Commenting on his company’s fourth-quarter earnings Wednesday night, Nvidia CEO Jen-Hsun Huang got really excited about tablets. The success of Nvidia’s Tegra line in Android and Windows RT tablets overcame the growing weaknesses of its core PC graphics market, leading Huang to declare that he “believed in tablets wholeheartedly.”
But Huang didn’t have the same enthusiasm for smartphones, reflecting the fact that Nvidia has had trouble penetrating that potentially lucrative market despite the attractiveness of the Tegra line. Why? Nvidia offers the two major silicon components necessary to power any smartphone. It has the quad-core Tegra 3 processor itself — which has made it into a handful of high-end smartphones like the HTC One X – and thanks to its acquisition of Icera in 2011, it has the radio modem necessary to connect the phone to the network.
But what Nvidia doesn’t have is an integrated applications processor and modem, which Huang readily admitted is its key impediment. Here’s an excerpt from Huang’s comments at Nvidia’s earnings call (you can read the full transcript at Seeking Alpha):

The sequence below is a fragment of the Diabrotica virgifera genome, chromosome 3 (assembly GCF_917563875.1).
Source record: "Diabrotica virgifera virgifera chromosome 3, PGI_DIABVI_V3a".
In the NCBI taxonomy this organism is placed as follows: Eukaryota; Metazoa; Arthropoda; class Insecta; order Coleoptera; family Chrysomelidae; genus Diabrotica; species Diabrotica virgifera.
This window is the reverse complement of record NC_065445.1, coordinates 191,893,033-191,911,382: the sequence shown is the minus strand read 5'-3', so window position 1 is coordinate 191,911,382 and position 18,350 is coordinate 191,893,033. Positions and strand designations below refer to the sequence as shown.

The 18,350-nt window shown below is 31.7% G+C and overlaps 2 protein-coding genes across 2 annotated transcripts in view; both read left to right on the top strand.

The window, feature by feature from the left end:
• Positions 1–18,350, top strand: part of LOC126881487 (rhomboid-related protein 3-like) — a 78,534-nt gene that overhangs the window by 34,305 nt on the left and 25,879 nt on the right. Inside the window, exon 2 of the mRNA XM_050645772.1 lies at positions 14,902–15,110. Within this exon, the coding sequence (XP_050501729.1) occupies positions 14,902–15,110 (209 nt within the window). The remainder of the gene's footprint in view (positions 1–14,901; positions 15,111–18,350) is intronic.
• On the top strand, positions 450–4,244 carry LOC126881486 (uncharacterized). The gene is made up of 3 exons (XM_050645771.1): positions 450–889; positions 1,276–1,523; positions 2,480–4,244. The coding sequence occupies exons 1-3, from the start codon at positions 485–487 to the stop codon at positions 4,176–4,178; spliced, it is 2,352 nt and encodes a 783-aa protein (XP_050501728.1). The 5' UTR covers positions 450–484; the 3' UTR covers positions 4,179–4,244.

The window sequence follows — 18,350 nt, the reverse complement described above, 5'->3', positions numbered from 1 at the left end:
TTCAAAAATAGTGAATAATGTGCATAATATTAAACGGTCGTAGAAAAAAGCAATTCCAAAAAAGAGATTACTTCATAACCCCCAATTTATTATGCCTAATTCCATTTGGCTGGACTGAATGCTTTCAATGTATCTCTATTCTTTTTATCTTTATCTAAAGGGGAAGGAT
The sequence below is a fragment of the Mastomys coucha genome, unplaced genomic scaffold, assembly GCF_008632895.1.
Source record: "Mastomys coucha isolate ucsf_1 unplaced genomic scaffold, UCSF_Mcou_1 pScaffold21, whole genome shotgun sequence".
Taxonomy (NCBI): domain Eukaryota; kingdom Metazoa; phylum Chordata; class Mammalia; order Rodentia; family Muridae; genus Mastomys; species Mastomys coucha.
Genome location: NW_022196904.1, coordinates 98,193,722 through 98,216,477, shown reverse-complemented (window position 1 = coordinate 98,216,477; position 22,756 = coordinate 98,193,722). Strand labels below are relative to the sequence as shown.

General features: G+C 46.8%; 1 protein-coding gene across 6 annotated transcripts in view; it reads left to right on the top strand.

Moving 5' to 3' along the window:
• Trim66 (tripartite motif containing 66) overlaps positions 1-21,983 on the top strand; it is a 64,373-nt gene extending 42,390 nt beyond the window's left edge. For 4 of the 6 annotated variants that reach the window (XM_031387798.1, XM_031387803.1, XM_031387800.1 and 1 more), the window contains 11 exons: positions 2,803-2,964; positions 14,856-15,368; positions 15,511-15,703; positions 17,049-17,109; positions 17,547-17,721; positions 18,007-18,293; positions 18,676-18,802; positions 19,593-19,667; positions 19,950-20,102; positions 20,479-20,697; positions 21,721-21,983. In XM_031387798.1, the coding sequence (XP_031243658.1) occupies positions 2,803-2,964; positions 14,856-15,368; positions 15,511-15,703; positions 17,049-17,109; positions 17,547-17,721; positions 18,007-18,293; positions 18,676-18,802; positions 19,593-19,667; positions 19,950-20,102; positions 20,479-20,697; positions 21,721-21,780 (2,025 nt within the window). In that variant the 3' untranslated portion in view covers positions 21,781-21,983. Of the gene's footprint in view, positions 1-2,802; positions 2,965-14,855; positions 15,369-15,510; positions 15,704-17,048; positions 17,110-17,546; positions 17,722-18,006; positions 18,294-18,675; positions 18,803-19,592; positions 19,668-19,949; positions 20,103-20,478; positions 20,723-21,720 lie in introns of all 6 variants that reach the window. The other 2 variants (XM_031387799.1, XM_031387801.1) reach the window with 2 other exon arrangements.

“There is no standalone modem business anymore and in many of these new 4G connected device marketplace, an integrated approach is necessary and that’s the reason why we bought Icera and that’s the reason why we’re investing in LTE.
“… with an LTE modem, the Tegra processor and our software capability, we will be able to address a much larger phone opportunity going forward. And so we’ll have some phone success this year, but we’re not expecting to have a whole lot of phone design wins until we engage the market with LTE.”
There are a lot of reasons why phone makers prefer integrated designs. Fewer components mean fewer suppliers and fewer parts to cram into the limited space of a smartphone. Fewer components mean less complexity in design and ultimately a lower cost to manufacture. But one of the biggest reasons 4G smartphone makers have become so keen on integrated chips is because they drain less power than a split-silicon solution. By sharing the same chipset and reducing the overall number of circuits, the design takes much less of a toll on the battery.
That’s a big concern for smartphone makers as the first generation of LTE handsets proved to be battery killers. Last year before Mobile World Congress, Qualcomm SVP of Product Management Raj Talluri predicted that the power-saving benefits of Qualcomm’s then-new integrated Snapdragon S4 processors would give it a tremendous advantage in the LTE smartphone market. So far his prediction has proven true. Qualcomm has dominated the market.